Sleep apnea hypopnea syndrome is a medical name especially used to recognize chronic sleep disordered breathing. OSA occurs when a person finds it difficult to breathe throughout the night. Hypopnea is characterized by shallow and slow breathing, which pressures the airway passage to almost decrease by half, leading to lower oxygen supply to the blood. When you experience a decrease in your breathing and not abrupt pause of breathing, you are more likely to suffer from hypopnea, not sleep apnea.
Connection between OSA and Hypopnea Sleep Disorder
It can be very confusing or baffling to understand the relationship between hypopnea and sleep apnea. Most commonly they are talked about together as if they are a single disorder. Also, the new medical name for the disorder, OSAHS, is a combination of both types of disordered breathing, even when there are medical cases where one can occur without the occurrence of the other.
Almost 20 years ago, there was a lack of proper knowledge to understand the relationship between hypopnea and sleep disorders like sleep apnea, and hypopnea was not well-defined. Thanks a lot to the studies and researches, it is now agreed that hypopnea and sleep apnea are two categories of disordered breathing however in which both results in the decline of oxygen flow to and from the lungs.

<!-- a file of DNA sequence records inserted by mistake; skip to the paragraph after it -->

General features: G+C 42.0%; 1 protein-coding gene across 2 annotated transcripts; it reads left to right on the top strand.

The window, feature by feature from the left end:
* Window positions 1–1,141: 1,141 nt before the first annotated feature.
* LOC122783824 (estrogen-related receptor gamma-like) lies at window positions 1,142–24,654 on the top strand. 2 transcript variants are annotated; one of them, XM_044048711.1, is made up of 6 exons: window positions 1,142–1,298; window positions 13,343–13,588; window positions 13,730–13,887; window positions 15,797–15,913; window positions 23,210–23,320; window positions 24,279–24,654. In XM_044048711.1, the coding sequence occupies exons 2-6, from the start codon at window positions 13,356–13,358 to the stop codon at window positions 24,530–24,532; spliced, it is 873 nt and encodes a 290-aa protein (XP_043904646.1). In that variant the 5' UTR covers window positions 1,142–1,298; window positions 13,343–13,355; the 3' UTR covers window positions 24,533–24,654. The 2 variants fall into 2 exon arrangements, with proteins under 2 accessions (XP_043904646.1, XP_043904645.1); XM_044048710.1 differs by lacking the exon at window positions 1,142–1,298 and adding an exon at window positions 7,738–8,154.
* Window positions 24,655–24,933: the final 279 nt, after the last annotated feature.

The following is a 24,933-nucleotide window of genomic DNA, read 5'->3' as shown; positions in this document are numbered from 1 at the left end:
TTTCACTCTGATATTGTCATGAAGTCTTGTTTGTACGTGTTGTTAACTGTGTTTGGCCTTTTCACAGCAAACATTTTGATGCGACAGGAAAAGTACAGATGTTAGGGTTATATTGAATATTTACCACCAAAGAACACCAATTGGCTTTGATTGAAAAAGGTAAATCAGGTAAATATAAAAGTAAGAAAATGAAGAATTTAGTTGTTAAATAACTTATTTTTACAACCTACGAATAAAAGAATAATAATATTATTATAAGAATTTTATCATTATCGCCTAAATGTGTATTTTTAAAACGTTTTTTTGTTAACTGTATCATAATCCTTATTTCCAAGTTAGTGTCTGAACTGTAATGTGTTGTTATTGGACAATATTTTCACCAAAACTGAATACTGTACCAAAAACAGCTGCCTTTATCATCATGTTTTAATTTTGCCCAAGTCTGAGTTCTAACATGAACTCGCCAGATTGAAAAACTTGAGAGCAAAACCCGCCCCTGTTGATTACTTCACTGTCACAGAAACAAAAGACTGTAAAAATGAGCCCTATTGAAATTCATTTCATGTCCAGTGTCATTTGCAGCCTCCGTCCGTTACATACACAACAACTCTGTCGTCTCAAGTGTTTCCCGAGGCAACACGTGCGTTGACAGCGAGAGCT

It is quite possible that you can have both hypopnea and sleep apnea together, or suffer from hypopnea and sleep apnea independently. To distinguish the disorder the easiest way is to view it as a continuance. Some individuals only have hypopnea (slow breathing), and some sleep apnea (pause in breathing), and some suffer from both types of irregular breathing.
Hypopnea is commonly associated with a decline in the oxygen saturation level of the blood by up to 4% during sleep because of the decreased amount of air inhaled. This usually happens because of a partial block in the airway. Without the proper level of oxygen in the blood, the body’s organs are not able to function properly as they do not get sufficient oxygen.
The decreased oxygen level could primarily lead to:
Disturbed sleep patterns
Lack of concentration
Frequent changes in mood
Insomnia type sleep disorders
If hypopnea is left untreated for a long period of time it could lead to:
Cardiac stroke or attack
Why You Always Feel Exhausted?
When you are suffering from this type of sleep disorder, your body is not able to get enough oxygen while you are asleep. The brain identifies this and in an effort to improve the condition, the brain disrupts the circadian rhythm and the body awakens to some extent. It is just the necessary movement to help the airway back open so there is a better flow of oxygen to the lungs.
The critical issue here is that this happens many times every night. The brain is never able to go through the necessary sleep cycles it requires and you suffer from chronic fatigue or tiredness.
Get the Necessary Help
Like sleep apnea, hypopnea sleep disorder also has serious long and short term health consequences if left untreated. If you are not able to get a good night’s sleep, it is recommended that you take help from your doctor or obtain an appointment for a sleep study for the necessary treatment.